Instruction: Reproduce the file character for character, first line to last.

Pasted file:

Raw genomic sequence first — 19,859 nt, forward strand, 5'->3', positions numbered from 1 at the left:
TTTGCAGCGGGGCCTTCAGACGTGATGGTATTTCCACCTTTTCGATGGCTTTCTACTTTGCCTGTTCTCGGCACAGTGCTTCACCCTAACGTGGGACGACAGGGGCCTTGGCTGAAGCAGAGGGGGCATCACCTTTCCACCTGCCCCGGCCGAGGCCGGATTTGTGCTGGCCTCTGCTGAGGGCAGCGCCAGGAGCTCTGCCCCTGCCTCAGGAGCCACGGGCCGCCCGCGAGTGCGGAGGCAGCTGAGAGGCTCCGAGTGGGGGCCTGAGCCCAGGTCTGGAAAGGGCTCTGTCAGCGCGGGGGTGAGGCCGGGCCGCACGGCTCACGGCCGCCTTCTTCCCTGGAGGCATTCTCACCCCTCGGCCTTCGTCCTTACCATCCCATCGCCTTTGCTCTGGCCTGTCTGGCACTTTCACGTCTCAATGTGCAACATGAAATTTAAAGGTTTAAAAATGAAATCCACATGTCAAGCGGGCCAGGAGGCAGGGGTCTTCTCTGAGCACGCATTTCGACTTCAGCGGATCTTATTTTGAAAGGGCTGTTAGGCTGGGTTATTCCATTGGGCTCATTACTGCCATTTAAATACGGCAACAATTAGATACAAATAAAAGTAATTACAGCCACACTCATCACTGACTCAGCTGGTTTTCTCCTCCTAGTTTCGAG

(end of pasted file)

Raw genomic sequence first — 19,859 nt, forward strand, 5'->3', positions numbered from 1 at the left:
TTTGCAGCGGGGCCTTCAGACGTGATGGTATTTCCACCTTTTCGATGGCTTTCTACTTTGCCTGTTCTCGGCACAGTGCTTCACCCTAACGTGGGACGACAGGGGCCTTGGCTGAAGCAGAGGGGGCATCACCTTTCCACCTGCCCCGGCCGAGGCCGGATTTGTGCTGGCCTCTGCTGAGGGCAGCGCCAGGAGCTCTGCCCCTGCCTCAGGAGCCACGGGCCGCCCGCGAGTGCGGAGGCAGCTGAGAGGCTCCGAGTGGGGGCCTGAGCCCAGGTCTGGAAAGGGCTCTGTCAGCGCGGGGGTGAGGCCGGGCCGCACGGCTCACGGCCGCCTTCTTCCCTGGAGGCATTCTCACCCCTCGGCCTTCGTCCTTACCATCCCATCGCCTTTGCTCTGGCCTGTCTGGCACTTTCACGTCTCAATGTGCAACATGAAATTTAAAGGTTTAAAAATGAAATCCACATGTCAAGCGGGCCAGGAGGCAGGGGTCTTCTCTGAGCACGCATTTCGACTTCAGCGGATCTTATTTTGAAAGGGCTGTTAGGCTGGGTTATTCCATTGGGCTCATTACTGCCATTTAAATACGGCAACAATTAGATACAAATAAAAGTAATTACAGCCACACTCATCACTGACTCAGCTGGTTTTCTCCTCCTAGTTTCGAG